Wednesday, September 1, 2010

Once upon a daddy

PoolTime
We started a new family tradition this summer – Pool n’ Dogs. On weekends, we would spend a couple of hours at a family aquatic center with Little Miss, who loves the water, evident in her unbridled enthusiasm at the sight of the pool. And then we’d feast on hot dogs. Pool n’ Dogs!

This pool is a particular favorite because of its slides and play structure. She goes up the little slide in the toddler pool by herself and squeezes her tiny frame between the big kids distracted by friends or adults. She slips past them like an eel and though it mortifies me, I also secretly admire her audacity. She boldly slides down and emerges at the bottom triumphant, squealing as the initial blast of water hits her face. Two seconds later she’s up and back in line, jostling for a spot. My little fish in a big pond. Occasionally, her eyes would search for us but most of the time, she’s slip-sliding, weaving in and out, splashing, and delighting in her buoyancy. My eyes never leave her.


PoolLonging


We then head to our favorite post-swim spot - the old school drive-in for some stellar Chicago hotdogs and fries where they serve us in our car. This place added a whole slew of words that otherwise would not have made it into her vernacular: Fries, ketchup, shake, hot dog. Oh, and napkin too, for the inevitable ketchupy mess. We devour our so-bad-but-so-good dinner before heading home with tired limbs and stuffed bellies.


Superdawg


When I look at Little Miss who is now five shades darker from the sun, finally matching my own skin tone, I see myself in her place, only I was just a little older than she is now. I was an aqua baby too, and many of my most vivid childhood memories were that of the time spent in the water. Growing up in the tropics meant it was always pool weather. But these particular memories occupy a sacred place in my heart because they are the ones of my father. The good ones, which are few and far between.

I remember him teaching me to swim in the kiddie pool, where it was shallow enough that when I dove in that one time, I hit and hurt my head. Not badly. Just something that stuck with me because I knew never to do it again. By the time I was five, I was no different than a fish, except I came up for air and snacks. My dad loved to swim, and he passed on to me the skills he had mastered on his own. I sensed his pride as I swam beside him.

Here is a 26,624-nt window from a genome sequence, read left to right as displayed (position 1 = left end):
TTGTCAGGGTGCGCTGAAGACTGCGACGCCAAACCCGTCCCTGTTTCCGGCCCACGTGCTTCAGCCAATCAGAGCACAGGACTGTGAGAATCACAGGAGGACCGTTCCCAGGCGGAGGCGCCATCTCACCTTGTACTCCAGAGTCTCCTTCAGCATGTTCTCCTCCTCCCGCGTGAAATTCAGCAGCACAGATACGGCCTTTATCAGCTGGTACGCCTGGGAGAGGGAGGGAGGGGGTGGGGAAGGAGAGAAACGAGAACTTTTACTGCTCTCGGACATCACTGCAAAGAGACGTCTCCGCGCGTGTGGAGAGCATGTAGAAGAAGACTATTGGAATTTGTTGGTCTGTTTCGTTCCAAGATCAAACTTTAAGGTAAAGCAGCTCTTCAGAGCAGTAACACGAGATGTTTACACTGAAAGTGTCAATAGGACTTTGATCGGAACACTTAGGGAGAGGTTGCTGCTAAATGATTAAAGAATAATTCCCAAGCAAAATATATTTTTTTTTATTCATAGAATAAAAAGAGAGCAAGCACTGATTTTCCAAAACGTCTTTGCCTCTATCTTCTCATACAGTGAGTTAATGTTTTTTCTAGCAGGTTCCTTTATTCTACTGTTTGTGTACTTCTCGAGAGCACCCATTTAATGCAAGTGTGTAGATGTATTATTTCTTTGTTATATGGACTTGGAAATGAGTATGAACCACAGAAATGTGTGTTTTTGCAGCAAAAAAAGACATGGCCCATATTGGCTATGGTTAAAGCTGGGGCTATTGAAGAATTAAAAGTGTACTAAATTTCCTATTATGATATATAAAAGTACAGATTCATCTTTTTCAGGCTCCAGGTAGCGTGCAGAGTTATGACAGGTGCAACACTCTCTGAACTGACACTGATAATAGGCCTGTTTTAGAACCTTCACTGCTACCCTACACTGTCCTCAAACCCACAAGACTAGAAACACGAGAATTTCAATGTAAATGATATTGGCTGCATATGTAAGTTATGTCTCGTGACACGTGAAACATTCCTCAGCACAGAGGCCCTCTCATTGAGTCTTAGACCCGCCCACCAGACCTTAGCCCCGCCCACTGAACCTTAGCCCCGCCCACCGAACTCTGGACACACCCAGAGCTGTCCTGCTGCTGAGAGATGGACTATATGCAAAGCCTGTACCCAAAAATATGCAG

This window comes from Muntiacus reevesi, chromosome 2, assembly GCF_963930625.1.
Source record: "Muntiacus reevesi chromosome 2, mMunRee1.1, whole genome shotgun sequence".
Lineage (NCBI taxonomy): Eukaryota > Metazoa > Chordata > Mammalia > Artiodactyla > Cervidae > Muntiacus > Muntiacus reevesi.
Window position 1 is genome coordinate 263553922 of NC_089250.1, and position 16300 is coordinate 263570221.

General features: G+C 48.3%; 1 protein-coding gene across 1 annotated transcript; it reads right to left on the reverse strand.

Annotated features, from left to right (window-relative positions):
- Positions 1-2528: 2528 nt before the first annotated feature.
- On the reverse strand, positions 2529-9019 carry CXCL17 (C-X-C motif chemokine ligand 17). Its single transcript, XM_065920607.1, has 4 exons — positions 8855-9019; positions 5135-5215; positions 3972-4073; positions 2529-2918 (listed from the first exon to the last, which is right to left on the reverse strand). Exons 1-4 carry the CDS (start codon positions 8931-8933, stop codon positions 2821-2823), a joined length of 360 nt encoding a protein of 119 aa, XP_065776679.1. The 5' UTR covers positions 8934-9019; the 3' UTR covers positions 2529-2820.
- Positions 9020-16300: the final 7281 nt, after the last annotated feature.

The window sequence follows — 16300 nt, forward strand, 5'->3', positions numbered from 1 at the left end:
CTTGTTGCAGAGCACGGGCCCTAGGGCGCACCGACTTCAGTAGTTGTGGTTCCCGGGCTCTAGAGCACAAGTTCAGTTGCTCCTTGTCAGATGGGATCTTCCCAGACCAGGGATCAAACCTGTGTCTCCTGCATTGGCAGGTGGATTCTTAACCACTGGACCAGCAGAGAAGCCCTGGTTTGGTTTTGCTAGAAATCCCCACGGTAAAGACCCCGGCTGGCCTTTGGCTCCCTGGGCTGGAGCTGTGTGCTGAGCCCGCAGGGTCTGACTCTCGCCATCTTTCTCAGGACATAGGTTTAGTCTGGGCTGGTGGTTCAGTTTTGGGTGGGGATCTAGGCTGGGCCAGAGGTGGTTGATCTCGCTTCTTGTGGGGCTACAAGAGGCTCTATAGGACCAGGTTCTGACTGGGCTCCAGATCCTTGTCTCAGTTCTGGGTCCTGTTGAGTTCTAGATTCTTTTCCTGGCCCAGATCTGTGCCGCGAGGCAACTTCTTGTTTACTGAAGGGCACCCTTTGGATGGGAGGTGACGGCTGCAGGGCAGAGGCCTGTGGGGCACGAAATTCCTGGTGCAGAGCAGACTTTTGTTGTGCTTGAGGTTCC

Usually ravenous after a swim, we went to the nearest establishment for quick nourishment in the form of hotdogs from A&W. Fast food was not prevalent in Malaysia then so it was a special treat. Instead of a malted shake, which is Little Miss’ preference, I had a rootbeer (or two) but there were always hotdogs. I cherished those moments with my dad. He was my daddy then. And  I was his little girl. Before other priorities in his life replaced me.

As my mind wanders back to the present, to my own little girl with the hot dog belly and chlorine-scented skin, I realize that this isn’t a new family tradition. It’s an extension of mine from my past. She is living my childhood. I am living hers. This is all very familiar to me - the pool, the heat, the hot dog, the glow in her face, not from the sun, but from basking in the love of her adoring parents. The same way mine illuminated from being with my daddy. The one I wanted to always remember.

Back at the pool, while My Guy stayed close to Little Miss, I took some time to explore on my own. My body glided seamlessly between frolicking bodies and as my head submerged in the water, the noise turned into muffled silence. That was when I began to hear the distant voice of my daddy’s instructions to me in Cantonese and English on achieving aquatic perfection. These were the moments that secured my lifetime love for the water and unearthed the heartache of a little girl who pined for this version of her daddy not just on pool days, but every day.

He hasn’t done much else for me since but I know I owe my dad the confidence with which I treaded water when my feet began to lose the bottom of the pool. As I summoned the skills procured at the age of five, it dawned on me that I was sure of myself in the deep end of the pool long before I was sure of the depth of this memory of my father.

One measured six feet. The other, immeasurable.




This is a Wordful Wednesday post.



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